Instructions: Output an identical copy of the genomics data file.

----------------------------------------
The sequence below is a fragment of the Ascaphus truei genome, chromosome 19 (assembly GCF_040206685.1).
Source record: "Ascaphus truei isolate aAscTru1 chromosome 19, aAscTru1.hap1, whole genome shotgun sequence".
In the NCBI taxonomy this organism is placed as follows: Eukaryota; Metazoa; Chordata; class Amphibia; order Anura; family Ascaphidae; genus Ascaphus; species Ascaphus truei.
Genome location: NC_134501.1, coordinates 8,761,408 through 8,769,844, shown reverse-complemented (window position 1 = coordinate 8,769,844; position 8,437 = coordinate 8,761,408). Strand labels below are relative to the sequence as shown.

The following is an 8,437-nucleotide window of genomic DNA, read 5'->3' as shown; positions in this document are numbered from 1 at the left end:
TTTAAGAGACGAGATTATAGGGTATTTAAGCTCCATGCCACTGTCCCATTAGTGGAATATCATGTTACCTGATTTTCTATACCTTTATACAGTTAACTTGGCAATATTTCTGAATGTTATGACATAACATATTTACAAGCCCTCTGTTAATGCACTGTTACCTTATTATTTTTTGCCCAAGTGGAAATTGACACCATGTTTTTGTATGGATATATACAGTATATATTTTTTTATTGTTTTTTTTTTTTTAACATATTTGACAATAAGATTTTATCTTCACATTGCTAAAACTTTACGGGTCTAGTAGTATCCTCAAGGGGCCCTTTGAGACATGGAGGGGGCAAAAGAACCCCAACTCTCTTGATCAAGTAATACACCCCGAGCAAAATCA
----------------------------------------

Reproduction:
The sequence below is a fragment of the Ascaphus truei genome, chromosome 19 (assembly GCF_040206685.1).
Source record: "Ascaphus truei isolate aAscTru1 chromosome 19, aAscTru1.hap1, whole genome shotgun sequence".
In the NCBI taxonomy this organism is placed as follows: Eukaryota; Metazoa; Chordata; class Amphibia; order Anura; family Ascaphidae; genus Ascaphus; species Ascaphus truei.
Genome location: NC_134501.1, coordinates 8,761,408 through 8,769,844, shown reverse-complemented (window position 1 = coordinate 8,769,844; position 8,437 = coordinate 8,761,408). Strand labels below are relative to the sequence as shown.

The following is an 8,437-nucleotide window of genomic DNA, read 5'->3' as shown; positions in this document are numbered from 1 at the left end:
TTTAAGAGACGAGATTATAGGGTATTTAAGCTCCATGCCACTGTCCCATTAGTGGAATATCATGTTACCTGATTTTCTATACCTTTATACAGTTAACTTGGCAATATTTCTGAATGTTATGACATAACATATTTACAAGCCCTCTGTTAATGCACTGTTACCTTATTATTTTTTGCCCAAGTGGAAATTGACACCATGTTTTTGTATGGATATATACAGTATATATTTTTTTATTGTTTTTTTTTTTTTAACATATTTGACAATAAGATTTTATCTTCACATTGCTAAAACTTTACGGGTCTAGTAGTATCCTCAAGGGGCCCTTTGAGACATGGAGGGGGCAAAAGAACCCCAACTCTCTTGATCAAGTAATACACCCCGAGCAAAATCA